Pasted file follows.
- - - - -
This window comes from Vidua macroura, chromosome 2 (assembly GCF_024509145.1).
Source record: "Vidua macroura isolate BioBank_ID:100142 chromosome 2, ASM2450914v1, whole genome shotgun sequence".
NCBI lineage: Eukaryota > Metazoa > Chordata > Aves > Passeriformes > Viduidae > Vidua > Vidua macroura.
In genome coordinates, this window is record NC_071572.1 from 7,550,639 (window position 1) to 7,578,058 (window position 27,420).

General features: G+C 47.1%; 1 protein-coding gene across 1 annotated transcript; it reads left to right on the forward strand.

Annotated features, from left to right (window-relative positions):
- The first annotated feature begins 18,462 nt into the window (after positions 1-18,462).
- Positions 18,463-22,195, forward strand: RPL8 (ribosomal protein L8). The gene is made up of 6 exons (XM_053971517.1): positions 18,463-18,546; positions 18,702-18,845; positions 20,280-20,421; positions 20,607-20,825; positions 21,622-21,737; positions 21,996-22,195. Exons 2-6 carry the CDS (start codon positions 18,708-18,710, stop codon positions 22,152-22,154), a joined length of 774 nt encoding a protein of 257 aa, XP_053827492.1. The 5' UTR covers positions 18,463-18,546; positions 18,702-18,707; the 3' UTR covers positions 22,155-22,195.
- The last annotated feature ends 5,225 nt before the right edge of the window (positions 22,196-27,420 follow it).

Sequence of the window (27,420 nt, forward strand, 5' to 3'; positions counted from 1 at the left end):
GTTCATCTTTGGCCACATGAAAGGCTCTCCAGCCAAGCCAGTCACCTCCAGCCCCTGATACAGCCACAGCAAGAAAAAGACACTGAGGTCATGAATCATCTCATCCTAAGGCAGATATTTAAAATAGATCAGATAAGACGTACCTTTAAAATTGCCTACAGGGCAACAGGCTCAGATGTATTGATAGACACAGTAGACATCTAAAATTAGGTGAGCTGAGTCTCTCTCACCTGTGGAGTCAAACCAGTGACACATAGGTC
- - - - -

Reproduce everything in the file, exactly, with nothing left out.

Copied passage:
This window comes from Vidua macroura, chromosome 2 (assembly GCF_024509145.1).
Source record: "Vidua macroura isolate BioBank_ID:100142 chromosome 2, ASM2450914v1, whole genome shotgun sequence".
NCBI lineage: Eukaryota > Metazoa > Chordata > Aves > Passeriformes > Viduidae > Vidua > Vidua macroura.
In genome coordinates, this window is record NC_071572.1 from 7,550,639 (window position 1) to 7,578,058 (window position 27,420).

General features: G+C 47.1%; 1 protein-coding gene across 1 annotated transcript; it reads left to right on the forward strand.

Annotated features, from left to right (window-relative positions):
- The first annotated feature begins 18,462 nt into the window (after positions 1-18,462).
- Positions 18,463-22,195, forward strand: RPL8 (ribosomal protein L8). The gene is made up of 6 exons (XM_053971517.1): positions 18,463-18,546; positions 18,702-18,845; positions 20,280-20,421; positions 20,607-20,825; positions 21,622-21,737; positions 21,996-22,195. Exons 2-6 carry the CDS (start codon positions 18,708-18,710, stop codon positions 22,152-22,154), a joined length of 774 nt encoding a protein of 257 aa, XP_053827492.1. The 5' UTR covers positions 18,463-18,546; positions 18,702-18,707; the 3' UTR covers positions 22,155-22,195.
- The last annotated feature ends 5,225 nt before the right edge of the window (positions 22,196-27,420 follow it).

Sequence of the window (27,420 nt, forward strand, 5' to 3'; positions counted from 1 at the left end):
GTTCATCTTTGGCCACATGAAAGGCTCTCCAGCCAAGCCAGTCACCTCCAGCCCCTGATACAGCCACAGCAAGAAAAAGACACTGAGGTCATGAATCATCTCATCCTAAGGCAGATATTTAAAATAGATCAGATAAGACGTACCTTTAAAATTGCCTACAGGGCAACAGGCTCAGATGTATTGATAGACACAGTAGACATCTAAAATTAGGTGAGCTGAGTCTCTCTCACCTGTGGAGTCAAACCAGTGACACATAGGTC